The head winemaker at Don Sebastiani & Sons, Greg Kitchens, describes how his staff prepares Pepperwood Grove wine for packaging in the bag-in-box (BIB) format.
Using a new in-house BIB filling line, Kitchens developed protocols for dissolved oxygen, carbon dioxide, fining and filtration.
Pepperwood Grove remains available in bottles and 3-liter BIB format. Kitchens strives to keep them stylistically identical.
Three years ago, Don Sebastiani & Sons of Sonoma, Calif., embarked on a 3-liter bag-in-box (BIB) project for Pepperwood Grove. With the ongoing success of this brand in standard 750ml bottles and demonstrated consumer interest in premium boxed wine, we dove into this segment with our Pepperwood Big Green Box.
As this new package proved successful, driven by value and quality, we invested in a new state-of-the-art 3-liter (3L) BIB filling line designed by Scholle Packaging. The first in-house-produced Big Green Box shipped in June 2012, and we are now offering co-packing services to other wineries and negoÇiants in the industry. We have learned a great deal during the past two years—here is our story.
In May 2010, working with Scholle, we designed our new 3L BIB Big Green Box package and researched potential custom 3L BIB bottling facilities to bring this new idea to life. We selected Sonoma Wine Co. of American Canyon, Calif., as our partner and delivered approximately 1,000 gallons of three different wines to their facility. Our research led us to deliver these wines with as low as possible levels of both dissolved oxygen (DO2
) and dissolved carbon dioxide (DCO2
With our in-house 750ml glass bottled wines under either natural corks, synthetic closures, Zork or screwcap, we normally bottle at approximately 0.8 parts per million (ppm) DO2
and 400 ppm DCO2
for reds and 800 ppm DCO2
for whites. With the first run, we achieved DO2
levels of less than 0.5 ppm and DCO2
of approximately 250 ppm. The O2
pickup when manually bagging wine is about 0.5 to 1.0 ppm. The wines gracefully maintained this level fairly well for some time. Research on this packaging format indicated good quality for 12 months.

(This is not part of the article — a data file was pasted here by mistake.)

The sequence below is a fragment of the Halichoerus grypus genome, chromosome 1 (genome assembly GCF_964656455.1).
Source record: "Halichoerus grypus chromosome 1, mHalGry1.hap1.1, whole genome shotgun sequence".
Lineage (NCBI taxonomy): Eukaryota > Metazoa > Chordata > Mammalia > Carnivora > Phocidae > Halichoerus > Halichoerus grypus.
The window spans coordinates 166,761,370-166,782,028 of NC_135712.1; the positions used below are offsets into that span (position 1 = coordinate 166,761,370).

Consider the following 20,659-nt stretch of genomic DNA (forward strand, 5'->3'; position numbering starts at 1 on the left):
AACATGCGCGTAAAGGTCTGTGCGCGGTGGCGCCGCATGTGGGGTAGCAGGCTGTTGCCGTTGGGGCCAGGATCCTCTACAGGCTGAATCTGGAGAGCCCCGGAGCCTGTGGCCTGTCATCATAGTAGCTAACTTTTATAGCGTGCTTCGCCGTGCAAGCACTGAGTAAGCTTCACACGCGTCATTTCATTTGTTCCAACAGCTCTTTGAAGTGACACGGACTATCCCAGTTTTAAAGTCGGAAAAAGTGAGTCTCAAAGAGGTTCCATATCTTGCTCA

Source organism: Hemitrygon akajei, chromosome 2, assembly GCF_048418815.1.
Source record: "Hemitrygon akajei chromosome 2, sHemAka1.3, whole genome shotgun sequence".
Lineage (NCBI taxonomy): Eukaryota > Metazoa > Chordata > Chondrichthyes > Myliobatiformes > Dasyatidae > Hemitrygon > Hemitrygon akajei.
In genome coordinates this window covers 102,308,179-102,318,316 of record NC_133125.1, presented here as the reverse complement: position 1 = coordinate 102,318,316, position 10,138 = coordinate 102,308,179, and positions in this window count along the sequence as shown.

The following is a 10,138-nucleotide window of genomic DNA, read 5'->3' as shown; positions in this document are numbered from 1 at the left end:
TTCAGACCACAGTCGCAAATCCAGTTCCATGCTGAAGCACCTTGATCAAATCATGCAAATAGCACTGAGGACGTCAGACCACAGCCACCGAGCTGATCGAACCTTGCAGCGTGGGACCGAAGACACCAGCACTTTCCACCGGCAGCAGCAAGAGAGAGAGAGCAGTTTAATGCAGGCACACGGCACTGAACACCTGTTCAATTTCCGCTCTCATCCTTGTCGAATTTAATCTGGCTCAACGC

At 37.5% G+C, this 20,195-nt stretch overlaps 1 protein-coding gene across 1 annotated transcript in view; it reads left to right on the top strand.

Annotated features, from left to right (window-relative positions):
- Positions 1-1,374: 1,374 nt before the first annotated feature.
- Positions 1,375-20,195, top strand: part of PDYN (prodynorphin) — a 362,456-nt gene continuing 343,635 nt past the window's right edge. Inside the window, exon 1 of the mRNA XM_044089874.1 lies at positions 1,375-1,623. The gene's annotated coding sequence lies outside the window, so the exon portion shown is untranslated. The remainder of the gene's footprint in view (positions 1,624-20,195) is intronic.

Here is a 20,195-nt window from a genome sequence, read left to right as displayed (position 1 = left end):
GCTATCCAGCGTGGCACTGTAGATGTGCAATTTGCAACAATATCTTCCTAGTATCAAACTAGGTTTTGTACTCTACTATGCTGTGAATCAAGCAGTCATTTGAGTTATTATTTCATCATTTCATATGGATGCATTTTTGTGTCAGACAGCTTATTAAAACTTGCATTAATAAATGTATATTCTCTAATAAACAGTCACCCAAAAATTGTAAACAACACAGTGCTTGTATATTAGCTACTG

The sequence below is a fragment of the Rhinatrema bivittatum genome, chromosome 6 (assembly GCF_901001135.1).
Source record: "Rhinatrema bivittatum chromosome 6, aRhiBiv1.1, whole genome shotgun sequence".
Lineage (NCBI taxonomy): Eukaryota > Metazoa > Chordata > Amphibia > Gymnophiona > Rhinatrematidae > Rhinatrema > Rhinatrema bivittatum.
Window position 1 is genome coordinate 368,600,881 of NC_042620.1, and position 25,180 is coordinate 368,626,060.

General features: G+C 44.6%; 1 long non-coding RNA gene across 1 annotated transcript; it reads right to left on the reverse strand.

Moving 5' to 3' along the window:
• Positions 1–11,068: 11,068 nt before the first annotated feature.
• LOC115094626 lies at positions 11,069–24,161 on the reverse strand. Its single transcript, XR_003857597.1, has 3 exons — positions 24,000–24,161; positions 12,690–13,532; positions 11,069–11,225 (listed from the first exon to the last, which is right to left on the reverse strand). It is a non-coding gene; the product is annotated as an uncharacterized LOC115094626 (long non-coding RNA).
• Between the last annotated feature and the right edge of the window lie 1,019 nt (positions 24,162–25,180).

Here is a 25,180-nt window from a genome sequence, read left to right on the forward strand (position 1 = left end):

Upon evaluation of the boxed wine, our research indicated that it holds up well for approximately eight to nine months, showing degradation approaching the one-year mark. Utilizing our own equipment, we are making adjustments to our fill times to keep the DO2
pickup to 0.5 ppm or less and expect to observe improved results in 12 months with an increase in life expectancy in the boxed wine.
Regarding shelf-life expectancy, due to the short window for consumption we are a little lighter on SO2
additions prior to BIB production. For our 750ml line, we normally target about 30 ppm free SO2
. But with BIB, we dropped that number to between 22 and 25 ppm so that the wines show better when they hit the market upon release. We have not noticed much of a “bottle shock” effect with the wines after going into the bag. There is a little window of awkwardness when the wines accept a little DO2
and appear to be affected by the movement involved in filling a BIB. We have noticed that the product bounces back pretty quickly.
Based on our experience, we have determined that boxing runs of 500 12-liter cases is best, while smaller boxing runs seem to cause more damage to the wine. Due to the size of our equipment for processing, each run is most efficient and best for quality at 1,500 gallons minimum.
Microbial stability of the boxed wine is very important. Filtration of these wines is a must to prevent microbial problems. Value wines tend to be exposed to more microbes in mechanical harvesting and the mass-production process and thus are more susceptible to microbial instability. In order to preserve these wines as best as possible, we crossflow filter each wine up to three days prior to bottling in order to have the wine clean enough to pass through a 0.45 absolute micron filter as it travels into the bag.